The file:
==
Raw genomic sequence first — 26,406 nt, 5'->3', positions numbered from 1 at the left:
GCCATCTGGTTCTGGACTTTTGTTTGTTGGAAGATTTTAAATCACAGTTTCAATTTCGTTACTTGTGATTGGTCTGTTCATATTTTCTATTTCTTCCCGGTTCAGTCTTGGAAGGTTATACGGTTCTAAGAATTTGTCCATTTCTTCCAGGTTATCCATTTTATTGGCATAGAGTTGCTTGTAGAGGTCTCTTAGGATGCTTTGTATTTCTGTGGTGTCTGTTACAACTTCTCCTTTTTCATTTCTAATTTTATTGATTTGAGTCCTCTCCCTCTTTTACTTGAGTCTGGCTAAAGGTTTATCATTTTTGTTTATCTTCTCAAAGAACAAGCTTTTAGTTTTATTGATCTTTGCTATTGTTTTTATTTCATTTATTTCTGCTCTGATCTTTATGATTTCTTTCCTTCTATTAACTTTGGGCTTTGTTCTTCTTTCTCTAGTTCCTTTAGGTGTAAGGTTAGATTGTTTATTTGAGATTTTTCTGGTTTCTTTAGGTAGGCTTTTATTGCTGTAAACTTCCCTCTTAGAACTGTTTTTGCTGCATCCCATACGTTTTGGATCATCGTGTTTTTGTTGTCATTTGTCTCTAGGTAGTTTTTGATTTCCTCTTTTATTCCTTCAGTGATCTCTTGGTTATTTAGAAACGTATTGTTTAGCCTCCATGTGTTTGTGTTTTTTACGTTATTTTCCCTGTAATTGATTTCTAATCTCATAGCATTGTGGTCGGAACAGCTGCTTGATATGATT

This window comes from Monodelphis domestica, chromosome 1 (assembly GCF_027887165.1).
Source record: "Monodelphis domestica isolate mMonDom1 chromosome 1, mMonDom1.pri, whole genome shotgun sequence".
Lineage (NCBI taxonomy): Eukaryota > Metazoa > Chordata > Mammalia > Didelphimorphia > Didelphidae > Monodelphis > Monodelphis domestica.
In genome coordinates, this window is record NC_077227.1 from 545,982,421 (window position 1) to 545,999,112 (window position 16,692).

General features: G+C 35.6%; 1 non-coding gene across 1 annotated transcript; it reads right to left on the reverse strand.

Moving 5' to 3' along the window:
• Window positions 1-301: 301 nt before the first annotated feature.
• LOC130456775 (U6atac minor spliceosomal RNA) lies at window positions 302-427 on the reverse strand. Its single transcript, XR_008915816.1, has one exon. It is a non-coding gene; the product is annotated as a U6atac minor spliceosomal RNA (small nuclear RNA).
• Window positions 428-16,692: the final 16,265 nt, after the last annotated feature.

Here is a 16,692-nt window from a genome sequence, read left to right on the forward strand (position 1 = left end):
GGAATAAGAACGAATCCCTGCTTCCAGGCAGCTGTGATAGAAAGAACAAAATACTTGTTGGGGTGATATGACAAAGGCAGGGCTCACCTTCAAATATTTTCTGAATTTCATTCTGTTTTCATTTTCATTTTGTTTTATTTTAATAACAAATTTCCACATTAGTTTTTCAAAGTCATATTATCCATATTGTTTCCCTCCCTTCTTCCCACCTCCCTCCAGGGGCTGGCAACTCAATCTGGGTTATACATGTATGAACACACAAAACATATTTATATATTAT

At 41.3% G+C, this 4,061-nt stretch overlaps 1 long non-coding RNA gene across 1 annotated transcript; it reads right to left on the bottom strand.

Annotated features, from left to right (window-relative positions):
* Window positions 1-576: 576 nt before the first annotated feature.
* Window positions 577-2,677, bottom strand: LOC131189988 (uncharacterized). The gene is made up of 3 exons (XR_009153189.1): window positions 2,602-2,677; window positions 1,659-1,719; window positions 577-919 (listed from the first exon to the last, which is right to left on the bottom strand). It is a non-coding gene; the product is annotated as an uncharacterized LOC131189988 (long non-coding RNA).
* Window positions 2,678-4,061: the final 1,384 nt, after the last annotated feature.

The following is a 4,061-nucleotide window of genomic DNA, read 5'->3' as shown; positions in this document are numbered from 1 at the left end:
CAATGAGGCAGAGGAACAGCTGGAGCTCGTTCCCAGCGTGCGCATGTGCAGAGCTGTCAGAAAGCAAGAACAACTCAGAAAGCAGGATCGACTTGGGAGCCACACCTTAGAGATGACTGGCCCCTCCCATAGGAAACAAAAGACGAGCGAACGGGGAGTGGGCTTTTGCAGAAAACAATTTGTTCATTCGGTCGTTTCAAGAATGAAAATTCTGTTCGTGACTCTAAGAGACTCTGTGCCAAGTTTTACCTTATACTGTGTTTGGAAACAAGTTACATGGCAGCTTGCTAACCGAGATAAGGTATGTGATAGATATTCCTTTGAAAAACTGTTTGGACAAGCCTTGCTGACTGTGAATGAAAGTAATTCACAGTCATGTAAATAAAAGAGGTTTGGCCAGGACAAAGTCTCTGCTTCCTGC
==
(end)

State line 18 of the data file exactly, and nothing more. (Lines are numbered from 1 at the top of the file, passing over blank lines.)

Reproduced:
* Window positions 2,678-4,061: the final 1,384 nt, after the last annotated feature.